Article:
Design Thinking is a term more and more people hear about lately but many perceive it to be confined to “designers”. Well, if you see something you don’t agree with and strive to change it, whether that be a business process or a piece of software, you are a designer too!

As a designer I have been taught that design is all about changing how people behave, re-defining the way they feel towards a space, an object or a service. I have been taught that if I will create a space that was too big, I will make people feel small and uncomfortable, if I want to make one person feel stronger than his opposite I should give him a higher chair to sit in, and if I will give the right amount of information people will know intuitively how to use products with little errors.

By changing reality in various scales I can actually make people feel better (or worst) about themselves, the people around them and the environment they operate in, whether it is physical or digital.

But first, we need to understand people. What they like and don’t like, their challenges and frustrations, their desires and dreams. Understanding the human experience when using a system or trying to perform a task gives us powerful tools to “design” the world around them.

This is exactly what we did together with SAP in our Design Thinking workshop for SAP’s latest product, SAP Fiori, where we met an amazing group of people, SAP partners and clients.

Developing new products and system wasn’t new to the group members which had a great deal of experience with SAP systems and business processes. But looking at their systems from the human Point-Of-View was a true eye opener.

During our 2 days workshop, participants found that a system can make communication between people inside the companies difficult. That people were perplexed when dealing with too much information. That rigorous and repetitive work challenged users during their daily work.

15

(Participants identifies “gaps” in workflows as a first step in ideation)

Suddenly making a product that people would LIKE to use seemed like a very smart business move. That kind of system would give people exactly what they want, when they want it. It will make their work simpler and more efficient, raising productivity and lower the adoption barriers. And most all, businesses would love us for doing that for them and will be willing to invest more in such products. So we went to work….

The Design Thinking tools allowed us to frame the user’s journeys (their experiences) very fast and identify their challenges and pain points. Mapping the journey clarified how the user’s current action and processes could be simplified and streamlined: Excessive system information got cleaned and restructured, paper documents that were originally put in place to bridge gaps got internalized, communication difficulties between stakeholders were put in order and became part of the workflow.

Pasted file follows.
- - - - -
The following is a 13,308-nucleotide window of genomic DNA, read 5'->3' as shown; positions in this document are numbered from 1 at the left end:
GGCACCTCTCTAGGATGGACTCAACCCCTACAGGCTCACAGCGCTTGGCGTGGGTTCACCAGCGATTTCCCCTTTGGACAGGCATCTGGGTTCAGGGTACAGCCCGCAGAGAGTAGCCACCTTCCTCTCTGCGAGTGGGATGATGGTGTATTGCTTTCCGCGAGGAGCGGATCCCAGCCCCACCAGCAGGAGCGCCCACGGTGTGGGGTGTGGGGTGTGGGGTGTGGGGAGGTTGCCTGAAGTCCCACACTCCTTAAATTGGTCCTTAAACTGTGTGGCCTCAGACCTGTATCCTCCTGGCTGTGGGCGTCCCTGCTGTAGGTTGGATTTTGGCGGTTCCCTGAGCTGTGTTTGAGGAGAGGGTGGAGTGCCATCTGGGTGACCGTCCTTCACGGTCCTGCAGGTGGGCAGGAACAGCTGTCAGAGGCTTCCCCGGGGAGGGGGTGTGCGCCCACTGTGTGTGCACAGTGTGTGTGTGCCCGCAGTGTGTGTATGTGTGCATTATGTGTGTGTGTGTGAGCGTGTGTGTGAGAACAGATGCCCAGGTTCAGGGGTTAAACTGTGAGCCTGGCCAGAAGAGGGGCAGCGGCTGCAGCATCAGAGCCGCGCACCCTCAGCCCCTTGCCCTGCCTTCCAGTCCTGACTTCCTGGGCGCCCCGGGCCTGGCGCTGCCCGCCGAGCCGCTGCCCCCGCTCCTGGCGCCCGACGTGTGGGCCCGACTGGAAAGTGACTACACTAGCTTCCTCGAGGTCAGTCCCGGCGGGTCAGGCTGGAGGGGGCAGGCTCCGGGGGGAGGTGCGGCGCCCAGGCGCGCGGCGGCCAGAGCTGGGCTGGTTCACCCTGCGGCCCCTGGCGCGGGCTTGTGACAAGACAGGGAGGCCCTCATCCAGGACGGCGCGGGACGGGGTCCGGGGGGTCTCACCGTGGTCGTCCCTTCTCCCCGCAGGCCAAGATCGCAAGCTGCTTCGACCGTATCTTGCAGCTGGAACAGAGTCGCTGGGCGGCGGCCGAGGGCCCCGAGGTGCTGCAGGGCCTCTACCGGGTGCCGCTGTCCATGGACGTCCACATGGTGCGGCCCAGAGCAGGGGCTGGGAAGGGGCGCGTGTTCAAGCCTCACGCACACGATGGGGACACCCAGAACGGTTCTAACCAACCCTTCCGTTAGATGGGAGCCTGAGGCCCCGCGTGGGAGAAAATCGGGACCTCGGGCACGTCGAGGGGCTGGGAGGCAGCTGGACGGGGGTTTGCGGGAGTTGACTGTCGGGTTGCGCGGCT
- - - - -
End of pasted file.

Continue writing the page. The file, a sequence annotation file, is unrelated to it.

We weren’t afraid to incorporate end users in the process and co-create new offers together, receiving their opinion and feedback in every turn. When ever further validation was needed, we reached out to remote stakeholders and got their point of view. So our ideas got validated (use and value) by the actual people that are going to use the new products coming out of the workshop.

Even before the end of the first day, the participant knew that they were on the right track, that they had a product that their clients would appreciate. The new offers varied from changing business processes, to altering UI’s, to innovating with completely new interfaces. The common thread to all was, again, products that will change the end user’s experiences for the better.

09

(Validating the current Customer Journey, its flow, challenges and opportunities, with an end user at the client’s organization)

The second day of the workshop was all about framing our new ideas around the SAP Fiori design paradigm that allowed fast prototyping and app design. Using its clear frameworks and design patterns, participants managed to give shape to their ideas using rough sketches and stencils. The move to Fiori application design soon followed, getting ready for coding (that took place later that week).

For the workshop’s participants, the Design Thinking methodology gave access to a fresh and creative development tool box and mindset. The “process of making complex things look simpler” and “providing clarity into the unknown” as some of them mentioned, enabled them to focus on what is a real game changer in each of their projects.

The workshop allowed each of the groups to take away what mattered it most. Groups that came to the workshop with pre-defined ideas pivoted once they learned more about how people REALY use their systems while others discovered new opportunities.

From the SAP’s and Participants Point-Of-View it was yet another powerful confirmation that Design Thinking is applicable everywhere. That a true effort to understand people and gain a deep empathy with them can result in better products and experiences. We now hope that each of the participant’s “take away” will be the confidence in changing the reality around them and will happily take on the title of “designer”.

Not logged in
  • Anonym  5 years ago

    Design thinking is around us, to make complex things look simpler and better.Good job…